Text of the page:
Column/‘Tampa Bay of Montreal’ won’t work

Latest reports surrounding Major League Baseball indicate that the Tampa Bay Rays will split time between Florida and Montreal, Quebec, Canada in the future.

If this becomes a reality, what a joke. It has to be.

A professional team, regardless of the sport, will split its home games between two cities? How’s that going to work?

So many questions arise. First, what do you call it? The Tampa Bay/Montreal (insert team nickname here)? Maybe the Tampa Bay (insert team nickname here) of Montreal, or vice versa?

Speaking of insert team nickname here, what would be the team’s name? Some rumors are suggesting combining the two and calling them the Xrays. This is the only part that sounds kind of cool. A combination of the Expos and Rays, this makes sense, but it shouldn’t.

It sounds like the first half of the season would be played in Tampa Bay, while the second would see home contests in Montreal. What does that do for season-ticket holders? Half-seasons only? Make sure you buy two houses to keep up with the Xrays. Also, if that’s the case, then the playoffs would occur in Canada, and Florida would be left out of extra cash.

There are just too many questions to answer. Another one is where would they play in Montreal? They can’t expect crowds in the old Olympic Stadium. If people think Tropicana Field is horrible, just look a little further up north. It’s not going to make sense to build two new stadiums for 81 games only.

Seriously, why can’t MLB find a new permanent home for the Rays? Obvioulsy, them in Tampa Bay is not working, I get it. Splitting time is not the solution.

There have to be plenty of cities that would love to have an MLB franchise. According to stadiumtalk.com, Montreal is one of those cities. I’ll get back to that later on why it doesn’t and why it left in the first place.

The other cities sound like it would work. Before writing this column, Nashville, Tenn., was the first that came to mind. The city already has the Predators in the NHL and the Titans in the NFL.

Charlotte, N.C., has the Hornets in the NBA and the Panthers in the NFL. Plus, it would always be warm and sunny. Many tourists visit North Carolina for yearly vacations, so the city would draw a lot of extra revenue and have another tourist attraction to sell.

Portland, Ore., I can see it working, too, but not as well as the first two listed. Granted, those that live in Portland love their Trail Blazers in the NBA. The place always looks packed and full of energy.

Sacremento, Calif., is another option, but do we really need another franchise in California? Aren’t the Angels, Athletics, Padres and Dodgers enough?

Las Vegas makes a lot of sense. With the success of the Golden Knights in the NHL, the Oakland Raiders will draw even more revenue. So, an MLB team in Vegas also would be a smash hit.

Another option suggests Havana in Cuba. Eh, seems like a lot of work and travel for visiting players. At least Toronto, Canada, is within proximity.

There are other cities listed on the website, including Salt Lake City, San Antonio and a host of others. The ones listed seem like the better destinations.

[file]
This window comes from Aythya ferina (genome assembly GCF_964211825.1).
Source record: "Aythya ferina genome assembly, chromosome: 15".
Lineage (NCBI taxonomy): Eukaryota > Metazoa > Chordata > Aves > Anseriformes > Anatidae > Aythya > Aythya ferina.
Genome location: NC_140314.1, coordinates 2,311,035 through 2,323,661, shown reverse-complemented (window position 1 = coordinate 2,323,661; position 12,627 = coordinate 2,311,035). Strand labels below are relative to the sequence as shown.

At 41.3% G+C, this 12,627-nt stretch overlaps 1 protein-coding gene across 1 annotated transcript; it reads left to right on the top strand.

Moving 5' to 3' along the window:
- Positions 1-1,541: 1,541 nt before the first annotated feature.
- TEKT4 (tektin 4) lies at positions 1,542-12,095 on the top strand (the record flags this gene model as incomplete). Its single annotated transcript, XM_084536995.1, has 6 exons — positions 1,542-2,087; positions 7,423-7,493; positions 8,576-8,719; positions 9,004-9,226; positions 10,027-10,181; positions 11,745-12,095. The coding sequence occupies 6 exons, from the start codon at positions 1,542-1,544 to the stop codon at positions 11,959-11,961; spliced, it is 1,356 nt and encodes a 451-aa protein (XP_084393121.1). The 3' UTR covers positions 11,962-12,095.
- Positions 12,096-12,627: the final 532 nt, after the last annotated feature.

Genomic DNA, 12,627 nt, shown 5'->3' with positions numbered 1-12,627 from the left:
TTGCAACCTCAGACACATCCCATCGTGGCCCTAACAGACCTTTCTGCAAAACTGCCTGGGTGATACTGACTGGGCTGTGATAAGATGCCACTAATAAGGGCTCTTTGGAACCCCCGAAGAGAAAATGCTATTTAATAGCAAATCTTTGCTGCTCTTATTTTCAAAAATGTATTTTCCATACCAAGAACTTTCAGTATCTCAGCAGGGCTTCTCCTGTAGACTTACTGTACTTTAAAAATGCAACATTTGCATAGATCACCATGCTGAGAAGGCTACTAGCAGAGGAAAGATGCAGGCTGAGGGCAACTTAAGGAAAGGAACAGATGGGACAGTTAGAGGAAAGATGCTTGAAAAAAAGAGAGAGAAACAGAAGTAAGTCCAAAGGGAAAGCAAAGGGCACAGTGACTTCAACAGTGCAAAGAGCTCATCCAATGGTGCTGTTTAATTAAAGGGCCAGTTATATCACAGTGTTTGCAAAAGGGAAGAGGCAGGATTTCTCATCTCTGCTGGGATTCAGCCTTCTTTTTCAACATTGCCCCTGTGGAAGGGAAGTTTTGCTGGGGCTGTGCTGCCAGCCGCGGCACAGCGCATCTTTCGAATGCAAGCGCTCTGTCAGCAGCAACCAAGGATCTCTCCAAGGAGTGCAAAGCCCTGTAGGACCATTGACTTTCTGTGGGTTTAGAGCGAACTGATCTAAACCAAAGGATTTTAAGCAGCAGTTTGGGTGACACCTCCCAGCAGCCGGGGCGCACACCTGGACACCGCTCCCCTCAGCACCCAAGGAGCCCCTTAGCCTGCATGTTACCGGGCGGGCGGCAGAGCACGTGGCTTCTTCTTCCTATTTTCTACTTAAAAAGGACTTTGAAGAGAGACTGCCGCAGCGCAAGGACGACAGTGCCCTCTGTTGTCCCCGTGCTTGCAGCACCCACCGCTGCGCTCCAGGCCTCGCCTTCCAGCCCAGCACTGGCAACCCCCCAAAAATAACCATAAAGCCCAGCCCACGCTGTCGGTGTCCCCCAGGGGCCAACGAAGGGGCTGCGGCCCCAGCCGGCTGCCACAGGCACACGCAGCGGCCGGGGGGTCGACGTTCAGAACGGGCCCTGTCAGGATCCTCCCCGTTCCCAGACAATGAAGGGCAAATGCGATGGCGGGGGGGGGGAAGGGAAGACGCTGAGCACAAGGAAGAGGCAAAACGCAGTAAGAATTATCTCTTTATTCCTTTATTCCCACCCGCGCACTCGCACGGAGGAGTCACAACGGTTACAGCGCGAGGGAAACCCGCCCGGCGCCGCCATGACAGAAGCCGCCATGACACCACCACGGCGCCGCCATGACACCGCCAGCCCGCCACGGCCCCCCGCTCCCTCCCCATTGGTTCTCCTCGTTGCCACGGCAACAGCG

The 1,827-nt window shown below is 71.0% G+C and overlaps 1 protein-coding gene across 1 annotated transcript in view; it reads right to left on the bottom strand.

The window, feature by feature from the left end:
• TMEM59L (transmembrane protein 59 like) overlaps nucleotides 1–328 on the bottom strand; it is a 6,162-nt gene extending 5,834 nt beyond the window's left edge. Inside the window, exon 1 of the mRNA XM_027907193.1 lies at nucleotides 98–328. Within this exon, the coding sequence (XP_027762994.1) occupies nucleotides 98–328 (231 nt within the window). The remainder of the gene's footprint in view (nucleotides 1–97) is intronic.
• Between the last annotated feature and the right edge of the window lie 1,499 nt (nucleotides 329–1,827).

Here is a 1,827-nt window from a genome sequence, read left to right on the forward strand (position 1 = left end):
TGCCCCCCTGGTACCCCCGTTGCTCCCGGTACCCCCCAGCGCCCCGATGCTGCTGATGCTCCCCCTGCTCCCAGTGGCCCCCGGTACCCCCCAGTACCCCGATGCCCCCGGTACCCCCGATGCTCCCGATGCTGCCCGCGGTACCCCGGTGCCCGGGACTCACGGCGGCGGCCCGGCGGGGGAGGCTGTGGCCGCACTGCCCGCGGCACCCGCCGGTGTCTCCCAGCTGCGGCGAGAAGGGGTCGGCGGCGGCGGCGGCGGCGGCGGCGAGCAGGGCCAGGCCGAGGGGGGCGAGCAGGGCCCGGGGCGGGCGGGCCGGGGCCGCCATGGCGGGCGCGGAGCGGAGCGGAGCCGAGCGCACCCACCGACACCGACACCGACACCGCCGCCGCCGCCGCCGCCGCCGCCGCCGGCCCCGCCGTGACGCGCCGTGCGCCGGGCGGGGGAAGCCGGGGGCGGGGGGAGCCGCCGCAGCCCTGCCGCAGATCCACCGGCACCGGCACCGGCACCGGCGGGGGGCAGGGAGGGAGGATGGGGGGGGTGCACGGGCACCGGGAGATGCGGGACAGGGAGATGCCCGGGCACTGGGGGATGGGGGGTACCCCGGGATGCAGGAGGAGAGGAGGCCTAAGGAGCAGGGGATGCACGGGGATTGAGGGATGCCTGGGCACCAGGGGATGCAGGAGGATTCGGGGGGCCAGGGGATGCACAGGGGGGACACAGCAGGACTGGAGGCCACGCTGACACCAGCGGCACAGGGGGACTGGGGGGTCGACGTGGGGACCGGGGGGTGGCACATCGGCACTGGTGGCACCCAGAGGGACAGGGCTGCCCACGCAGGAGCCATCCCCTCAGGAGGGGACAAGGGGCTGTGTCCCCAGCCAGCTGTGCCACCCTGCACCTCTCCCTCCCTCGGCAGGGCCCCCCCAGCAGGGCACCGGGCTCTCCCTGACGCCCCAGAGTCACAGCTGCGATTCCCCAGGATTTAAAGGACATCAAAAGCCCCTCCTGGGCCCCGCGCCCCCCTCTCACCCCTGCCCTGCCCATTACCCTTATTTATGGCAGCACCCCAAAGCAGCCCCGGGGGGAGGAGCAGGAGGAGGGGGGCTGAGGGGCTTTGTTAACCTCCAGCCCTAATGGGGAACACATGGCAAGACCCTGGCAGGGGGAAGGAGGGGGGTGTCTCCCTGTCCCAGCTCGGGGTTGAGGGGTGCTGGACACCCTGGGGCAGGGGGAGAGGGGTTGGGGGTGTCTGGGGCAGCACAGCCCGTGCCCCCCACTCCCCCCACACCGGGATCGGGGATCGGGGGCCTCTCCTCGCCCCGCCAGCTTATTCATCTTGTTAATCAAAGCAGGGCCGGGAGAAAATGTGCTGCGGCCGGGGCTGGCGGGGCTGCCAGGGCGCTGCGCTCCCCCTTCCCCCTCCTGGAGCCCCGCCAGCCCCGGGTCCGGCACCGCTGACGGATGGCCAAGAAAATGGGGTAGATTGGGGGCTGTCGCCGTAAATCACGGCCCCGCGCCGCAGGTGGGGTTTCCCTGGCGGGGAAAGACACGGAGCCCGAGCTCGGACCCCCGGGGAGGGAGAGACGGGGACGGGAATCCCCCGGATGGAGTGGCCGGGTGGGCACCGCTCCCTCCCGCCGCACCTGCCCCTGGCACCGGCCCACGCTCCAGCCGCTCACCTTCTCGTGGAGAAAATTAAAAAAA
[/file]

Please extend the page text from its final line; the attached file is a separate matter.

Now, there’s no question that those who reside in Montreal would absolutely love to have a team there once again. However, if they’re that passionate, then they should have shown up more and not let the Expos become the Washington Nationals.

Attendance for the Miami Marlins has been terrible in recent years, but the Expos were just as bad, if not worse. According to attendance numbers posted on espn.com, Montreal’s figures were embarrassing.

Before relocating for the 2005 season in the nation’s capital, the Expos drew the worst attendance from 2001-04 (the attendance figures only go back to as far as 2001). Each year, they had less than one million fans attend the games in total and averaged less than 15,000 per game. Beginning in 2001, the average attendance per game per year were: 7,647; 9,048; 12,662 and 9,356. What exactly sparked in 2003 is anybody’s guess. But, less than 10,000 in ther final season, and fans wonder why the team moved?

Granted, those teams were horrible and losing money faster than the Pittsburgh Pirates or Cleveland Indians. Yet, if you love your franchise that much, it shouldn’t matter that much. Yes, it’s tough to attend games when you don’t think your team can win. The point is, if you want your team to stay, show it.

Rays fans don’t have this excuse. During the franchise’s run to the 2008 World Series, Tampa Bay was 26th in the league in total attendance (averaging 22,259 per contest). I’m assuming the number dramatically increased towards the end of the season when the Rays were in contention.

Numbers slowly began increasing the next two seasons, but then 2011 came. That year, Tampa Bay was 29th (only Oakland was worse). The following six seasons, it was the worst and moved back to 29th place last year (Miami came in last place). Oh, and the Rays were competitive for most of those seasons.

New stadiums can draw bigger crowds, no doubt. Just take the Indians after Progressive Field opened in 1994. There’s a reason the fans sold out games 455 consecutive times. And, the Indians were in the playoffs every year. If they weren’t, the attendance would be worse, but I’m guessing it wouldn’t be by a whole lot, but who knows for sure.

I don’t believe Tampa Bay and Montreal would get new facilities. Sounds like the Xrays would play half seasons in the two worst ballparks in MLB. Move them to a new, permanent home with a new stadium and new fan base. That’s the only way the Rays’ franchise will be saved from humiliation.

What’s guaranteed is baseball in Tampa Bay is officially dead.

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